This text is part of:
Table of Contents:
1 This is for Plato's purpose a sufficiently clear statement of the distinction between contradictory and contrary opposition. Plato never drew out an Aristotelian or modern logician's table of the opposition of propositions. But it is a misunderstanding of Greek idiom or of his style to say that he never got clear on the matter. He always understood it. Cf. Symp. 202 A-B, and on 437 A-B, What Plato Said, p. 595 on Soph. 257 B, and ibid. p. 563 on Rep. 436 B ff.
2 “Corruptio optimi pessima.” Cf. 495 A-B, Xen.Mem, i. 2. 24, iv. 1. 3-4. Cf. Livy xxxviii. 17 “generosius in sua quidquid sede gignitur: insitum alienae terrae in id quo alitur, natura vertente se, degenerat,” Pausanias vii. 17. 3.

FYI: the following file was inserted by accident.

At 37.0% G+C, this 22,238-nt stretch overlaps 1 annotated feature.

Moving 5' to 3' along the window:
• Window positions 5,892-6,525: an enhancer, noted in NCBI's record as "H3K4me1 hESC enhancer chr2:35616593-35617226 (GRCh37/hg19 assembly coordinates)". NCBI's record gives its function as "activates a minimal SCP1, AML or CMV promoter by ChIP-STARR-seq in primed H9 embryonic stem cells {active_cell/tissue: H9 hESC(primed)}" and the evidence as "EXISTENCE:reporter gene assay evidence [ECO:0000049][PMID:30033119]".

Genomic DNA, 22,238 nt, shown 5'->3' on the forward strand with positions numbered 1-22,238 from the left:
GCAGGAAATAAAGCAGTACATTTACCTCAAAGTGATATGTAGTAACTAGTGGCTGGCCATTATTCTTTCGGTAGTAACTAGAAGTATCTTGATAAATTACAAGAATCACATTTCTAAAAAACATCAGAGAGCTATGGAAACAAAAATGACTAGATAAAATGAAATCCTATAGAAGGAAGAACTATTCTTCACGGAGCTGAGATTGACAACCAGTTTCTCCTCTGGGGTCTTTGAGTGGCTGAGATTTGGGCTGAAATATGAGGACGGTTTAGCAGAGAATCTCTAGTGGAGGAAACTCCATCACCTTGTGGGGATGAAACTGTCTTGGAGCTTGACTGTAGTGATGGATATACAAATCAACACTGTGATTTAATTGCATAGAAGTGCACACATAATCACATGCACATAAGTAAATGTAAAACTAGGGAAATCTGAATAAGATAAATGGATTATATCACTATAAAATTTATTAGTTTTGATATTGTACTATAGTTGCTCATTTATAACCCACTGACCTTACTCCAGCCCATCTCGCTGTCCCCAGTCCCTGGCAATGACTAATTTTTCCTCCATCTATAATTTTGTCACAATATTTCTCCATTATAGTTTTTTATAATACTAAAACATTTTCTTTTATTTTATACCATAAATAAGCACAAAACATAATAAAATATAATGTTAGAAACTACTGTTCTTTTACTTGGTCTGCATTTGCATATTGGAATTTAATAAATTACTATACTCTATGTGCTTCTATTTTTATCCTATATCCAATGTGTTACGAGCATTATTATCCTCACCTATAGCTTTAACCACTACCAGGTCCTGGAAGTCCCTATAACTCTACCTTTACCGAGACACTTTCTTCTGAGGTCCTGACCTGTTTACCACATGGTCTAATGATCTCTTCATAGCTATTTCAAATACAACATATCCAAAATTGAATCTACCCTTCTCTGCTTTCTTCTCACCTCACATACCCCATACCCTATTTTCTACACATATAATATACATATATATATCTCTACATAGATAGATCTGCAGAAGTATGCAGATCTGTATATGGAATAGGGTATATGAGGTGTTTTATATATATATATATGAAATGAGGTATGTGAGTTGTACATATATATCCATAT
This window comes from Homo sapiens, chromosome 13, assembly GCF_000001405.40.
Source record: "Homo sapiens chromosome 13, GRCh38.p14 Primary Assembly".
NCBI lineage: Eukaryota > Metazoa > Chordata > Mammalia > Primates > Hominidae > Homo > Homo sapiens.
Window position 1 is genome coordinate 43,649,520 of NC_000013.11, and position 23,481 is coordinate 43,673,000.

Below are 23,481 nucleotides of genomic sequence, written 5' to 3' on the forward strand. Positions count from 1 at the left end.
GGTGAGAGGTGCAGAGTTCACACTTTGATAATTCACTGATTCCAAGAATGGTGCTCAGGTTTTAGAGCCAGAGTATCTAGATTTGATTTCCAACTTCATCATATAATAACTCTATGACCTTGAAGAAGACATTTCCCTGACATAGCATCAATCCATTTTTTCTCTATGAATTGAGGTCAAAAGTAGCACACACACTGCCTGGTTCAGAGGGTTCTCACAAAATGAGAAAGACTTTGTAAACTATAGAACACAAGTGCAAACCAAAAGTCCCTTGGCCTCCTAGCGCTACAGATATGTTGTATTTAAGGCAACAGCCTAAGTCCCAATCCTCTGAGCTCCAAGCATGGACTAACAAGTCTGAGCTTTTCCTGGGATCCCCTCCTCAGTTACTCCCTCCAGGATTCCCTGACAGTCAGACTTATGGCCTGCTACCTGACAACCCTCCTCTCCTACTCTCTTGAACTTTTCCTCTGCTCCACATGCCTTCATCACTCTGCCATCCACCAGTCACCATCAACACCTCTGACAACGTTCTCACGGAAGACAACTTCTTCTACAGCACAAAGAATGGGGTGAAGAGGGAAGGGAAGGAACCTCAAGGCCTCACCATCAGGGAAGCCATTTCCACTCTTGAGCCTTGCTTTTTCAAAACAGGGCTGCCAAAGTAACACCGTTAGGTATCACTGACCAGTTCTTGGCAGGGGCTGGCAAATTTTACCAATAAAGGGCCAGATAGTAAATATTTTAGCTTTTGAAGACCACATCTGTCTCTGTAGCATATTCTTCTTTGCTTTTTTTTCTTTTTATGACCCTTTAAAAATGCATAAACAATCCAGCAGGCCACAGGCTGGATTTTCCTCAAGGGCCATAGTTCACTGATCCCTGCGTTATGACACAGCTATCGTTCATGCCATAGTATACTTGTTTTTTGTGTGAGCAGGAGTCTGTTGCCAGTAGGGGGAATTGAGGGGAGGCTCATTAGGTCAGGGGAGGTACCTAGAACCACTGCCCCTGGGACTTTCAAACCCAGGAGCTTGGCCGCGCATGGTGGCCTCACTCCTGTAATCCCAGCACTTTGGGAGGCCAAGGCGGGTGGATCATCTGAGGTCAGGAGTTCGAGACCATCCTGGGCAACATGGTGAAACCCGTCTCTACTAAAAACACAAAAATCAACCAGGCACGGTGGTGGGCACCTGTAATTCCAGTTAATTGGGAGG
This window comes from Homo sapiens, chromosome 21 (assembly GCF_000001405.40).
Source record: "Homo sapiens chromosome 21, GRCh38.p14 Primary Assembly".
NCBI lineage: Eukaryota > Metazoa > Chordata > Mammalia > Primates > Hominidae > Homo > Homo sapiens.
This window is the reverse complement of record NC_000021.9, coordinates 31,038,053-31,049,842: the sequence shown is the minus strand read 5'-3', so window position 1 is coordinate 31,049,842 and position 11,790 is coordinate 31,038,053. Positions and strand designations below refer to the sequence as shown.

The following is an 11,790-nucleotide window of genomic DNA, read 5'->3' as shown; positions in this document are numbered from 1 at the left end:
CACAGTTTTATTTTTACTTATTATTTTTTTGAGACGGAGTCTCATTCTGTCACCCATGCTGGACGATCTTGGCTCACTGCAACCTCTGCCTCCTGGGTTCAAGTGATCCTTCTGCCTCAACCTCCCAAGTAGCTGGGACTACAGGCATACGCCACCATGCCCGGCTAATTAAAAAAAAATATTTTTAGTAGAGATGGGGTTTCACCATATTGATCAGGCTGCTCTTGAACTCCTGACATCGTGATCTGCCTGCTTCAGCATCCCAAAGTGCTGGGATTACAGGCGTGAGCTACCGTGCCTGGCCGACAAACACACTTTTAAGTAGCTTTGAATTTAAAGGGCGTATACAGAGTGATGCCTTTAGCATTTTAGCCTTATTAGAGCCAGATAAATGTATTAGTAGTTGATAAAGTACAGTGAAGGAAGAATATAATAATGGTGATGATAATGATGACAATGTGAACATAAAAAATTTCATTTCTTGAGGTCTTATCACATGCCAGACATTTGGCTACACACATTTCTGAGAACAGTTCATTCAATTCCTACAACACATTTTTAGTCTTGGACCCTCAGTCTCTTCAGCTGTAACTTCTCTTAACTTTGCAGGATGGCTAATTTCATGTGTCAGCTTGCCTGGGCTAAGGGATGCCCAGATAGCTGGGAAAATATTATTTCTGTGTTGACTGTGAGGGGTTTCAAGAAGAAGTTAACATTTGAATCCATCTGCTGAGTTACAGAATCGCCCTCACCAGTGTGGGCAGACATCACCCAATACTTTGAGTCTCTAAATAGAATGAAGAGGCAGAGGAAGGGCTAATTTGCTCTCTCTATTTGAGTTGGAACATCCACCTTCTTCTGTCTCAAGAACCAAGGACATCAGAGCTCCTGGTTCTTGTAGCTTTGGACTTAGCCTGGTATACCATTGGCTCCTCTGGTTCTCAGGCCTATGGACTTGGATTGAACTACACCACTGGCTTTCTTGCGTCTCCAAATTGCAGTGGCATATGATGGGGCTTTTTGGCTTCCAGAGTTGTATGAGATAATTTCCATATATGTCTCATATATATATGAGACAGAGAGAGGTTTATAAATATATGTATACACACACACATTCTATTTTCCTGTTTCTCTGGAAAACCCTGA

This work is licensed under a Creative Commons Attribution-ShareAlike 3.0 United States License.
An XML version of this text is available for download, with the additional restriction that you offer Perseus any modifications you make. Perseus provides credit for all accepted changes, storing new additions in a versioning system.